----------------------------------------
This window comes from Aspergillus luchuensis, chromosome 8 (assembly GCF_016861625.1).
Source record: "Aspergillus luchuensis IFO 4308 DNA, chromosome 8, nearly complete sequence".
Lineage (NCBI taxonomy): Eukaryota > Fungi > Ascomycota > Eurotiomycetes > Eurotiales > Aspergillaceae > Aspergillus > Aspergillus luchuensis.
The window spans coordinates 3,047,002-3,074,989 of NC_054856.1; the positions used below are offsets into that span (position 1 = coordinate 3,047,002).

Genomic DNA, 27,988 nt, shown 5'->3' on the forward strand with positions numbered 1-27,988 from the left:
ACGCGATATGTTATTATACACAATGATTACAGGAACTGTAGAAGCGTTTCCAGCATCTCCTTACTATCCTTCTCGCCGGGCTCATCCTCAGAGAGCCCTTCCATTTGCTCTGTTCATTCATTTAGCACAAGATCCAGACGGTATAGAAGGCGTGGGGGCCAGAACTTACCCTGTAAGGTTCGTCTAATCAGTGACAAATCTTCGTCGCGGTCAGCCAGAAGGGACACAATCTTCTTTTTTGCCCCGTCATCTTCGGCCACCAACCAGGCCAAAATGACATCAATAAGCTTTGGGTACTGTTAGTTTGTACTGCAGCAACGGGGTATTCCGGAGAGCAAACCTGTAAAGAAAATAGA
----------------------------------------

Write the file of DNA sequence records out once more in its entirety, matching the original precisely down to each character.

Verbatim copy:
This window comes from Aspergillus luchuensis, chromosome 8 (assembly GCF_016861625.1).
Source record: "Aspergillus luchuensis IFO 4308 DNA, chromosome 8, nearly complete sequence".
Lineage (NCBI taxonomy): Eukaryota > Fungi > Ascomycota > Eurotiomycetes > Eurotiales > Aspergillaceae > Aspergillus > Aspergillus luchuensis.
The window spans coordinates 3,047,002-3,074,989 of NC_054856.1; the positions used below are offsets into that span (position 1 = coordinate 3,047,002).

Genomic DNA, 27,988 nt, shown 5'->3' on the forward strand with positions numbered 1-27,988 from the left:
ACGCGATATGTTATTATACACAATGATTACAGGAACTGTAGAAGCGTTTCCAGCATCTCCTTACTATCCTTCTCGCCGGGCTCATCCTCAGAGAGCCCTTCCATTTGCTCTGTTCATTCATTTAGCACAAGATCCAGACGGTATAGAAGGCGTGGGGGCCAGAACTTACCCTGTAAGGTTCGTCTAATCAGTGACAAATCTTCGTCGCGGTCAGCCAGAAGGGACACAATCTTCTTTTTTGCCCCGTCATCTTCGGCCACCAACCAGGCCAAAATGACATCAATAAGCTTTGGGTACTGTTAGTTTGTACTGCAGCAACGGGGTATTCCGGAGAGCAAACCTGTAAAGAAAATAGA